• @spacewig

    I too am very curious what problems other people have had using it on PC.

    I encountered geometric framing artifacts with Cineform in 4:2:2 10-bit color mode, exported from After Effects CS5.5. Cineform customer service rep was able to reproduce the bug, but couldn't deliver a fix. By that time, Cineform had become GoPro's responsibility to maintain...

  • I have been using Cineform for years as my go to codec and am very happy with the version I am using as its been very stable and is excellent for editing on 1080-25P timelines in Premiere Pro CS5 (Cuda enabled)...

    I had issues within After Effects with very early versions of Neoscene but these days have no problems at all with the codec.

    I am currently using GoPro Studio v2.0.1.139 (on Win7 x64) having given up using my licensed version of Cineform Neoscene (constantly activating my legal copy became a PITA). Later versions of this software however failed to install for some reason so I have stuck with v2.0.1.139.

    I have been able to use GoPro Studio with 4K files from my GX85 camera...it imports these .mp4 files and allows you to export UHD, QHD (2560x1440) or FHD 10 Bit 4:2:2 Cineform files.

    These files work well in both Premiere Pro and After Effects CS5...now that the codec is free its a great way to edit FHD footage and the wavelet compression is free from macro blocking artefacts - it looks great to my eyes...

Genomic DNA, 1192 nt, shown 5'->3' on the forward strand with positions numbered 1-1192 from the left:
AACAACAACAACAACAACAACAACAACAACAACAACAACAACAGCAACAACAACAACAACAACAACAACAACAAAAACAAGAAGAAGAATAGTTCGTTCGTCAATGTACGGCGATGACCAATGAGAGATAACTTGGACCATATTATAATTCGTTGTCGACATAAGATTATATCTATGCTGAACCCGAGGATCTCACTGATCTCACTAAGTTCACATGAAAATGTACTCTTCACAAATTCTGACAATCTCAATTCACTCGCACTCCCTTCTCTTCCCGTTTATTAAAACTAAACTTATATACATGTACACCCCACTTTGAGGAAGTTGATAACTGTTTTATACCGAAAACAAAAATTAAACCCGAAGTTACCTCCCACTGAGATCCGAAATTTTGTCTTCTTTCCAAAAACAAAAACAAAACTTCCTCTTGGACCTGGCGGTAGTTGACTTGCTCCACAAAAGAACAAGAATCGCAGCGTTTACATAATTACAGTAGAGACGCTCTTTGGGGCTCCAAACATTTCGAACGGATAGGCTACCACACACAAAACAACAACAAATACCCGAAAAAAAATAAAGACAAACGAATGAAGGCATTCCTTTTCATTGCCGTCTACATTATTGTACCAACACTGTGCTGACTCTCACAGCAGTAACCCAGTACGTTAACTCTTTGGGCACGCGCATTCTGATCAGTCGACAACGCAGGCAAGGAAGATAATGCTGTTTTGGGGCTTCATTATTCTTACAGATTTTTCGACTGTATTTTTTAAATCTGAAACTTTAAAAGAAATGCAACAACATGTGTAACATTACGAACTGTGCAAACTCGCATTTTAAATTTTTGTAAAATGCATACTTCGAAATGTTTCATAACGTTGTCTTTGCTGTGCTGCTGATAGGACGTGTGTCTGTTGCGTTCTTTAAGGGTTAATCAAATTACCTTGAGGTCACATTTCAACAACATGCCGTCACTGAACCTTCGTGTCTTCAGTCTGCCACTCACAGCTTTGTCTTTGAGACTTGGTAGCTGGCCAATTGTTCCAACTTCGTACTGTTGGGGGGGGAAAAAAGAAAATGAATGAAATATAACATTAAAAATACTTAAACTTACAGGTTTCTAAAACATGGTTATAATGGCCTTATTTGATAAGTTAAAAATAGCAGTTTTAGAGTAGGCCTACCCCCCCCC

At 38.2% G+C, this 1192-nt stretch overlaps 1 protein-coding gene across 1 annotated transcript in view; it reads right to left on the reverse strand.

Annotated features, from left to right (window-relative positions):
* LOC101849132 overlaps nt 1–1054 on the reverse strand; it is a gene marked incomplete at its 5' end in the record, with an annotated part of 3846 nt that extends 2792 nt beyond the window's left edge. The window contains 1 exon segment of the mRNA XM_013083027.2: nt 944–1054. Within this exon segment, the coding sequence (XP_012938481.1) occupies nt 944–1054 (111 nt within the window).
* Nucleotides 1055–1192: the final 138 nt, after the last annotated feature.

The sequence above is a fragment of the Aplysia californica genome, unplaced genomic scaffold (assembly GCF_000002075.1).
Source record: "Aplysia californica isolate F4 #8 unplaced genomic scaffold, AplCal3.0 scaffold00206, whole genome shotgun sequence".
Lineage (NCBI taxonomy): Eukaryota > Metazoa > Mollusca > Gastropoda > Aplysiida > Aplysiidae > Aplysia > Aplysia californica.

You can export files from within GoPro Studio using the high quality settings, but if you export files from within Premiere or After Effects you get even higher quality export settings (Filmscan1+2). I have rarely used the higher quality settings as I cant pick any difference but don't bother pixel peeping these files so their may be some improvement.

    @LPowell

    I export all my timelapse sequences from within After Effects CS5 and have never seen any artifacts on any of my footage...have you used later versions of GoPro Studio? What do "geometric framing artifacts" look like as I havent noticed any issues with the codec. Cheers.

    As far as media players go VLC does the trick for me...

  • I second the recommendation for MPC-HC as the best Windows player. It gives the best quality when using it with madVR. One good way to install it with madVR is through the free version of SVP:

    https://www.svp-team.com/

    This will also update madVR for you. Using the frame interpolation features are optional, but they are very well done.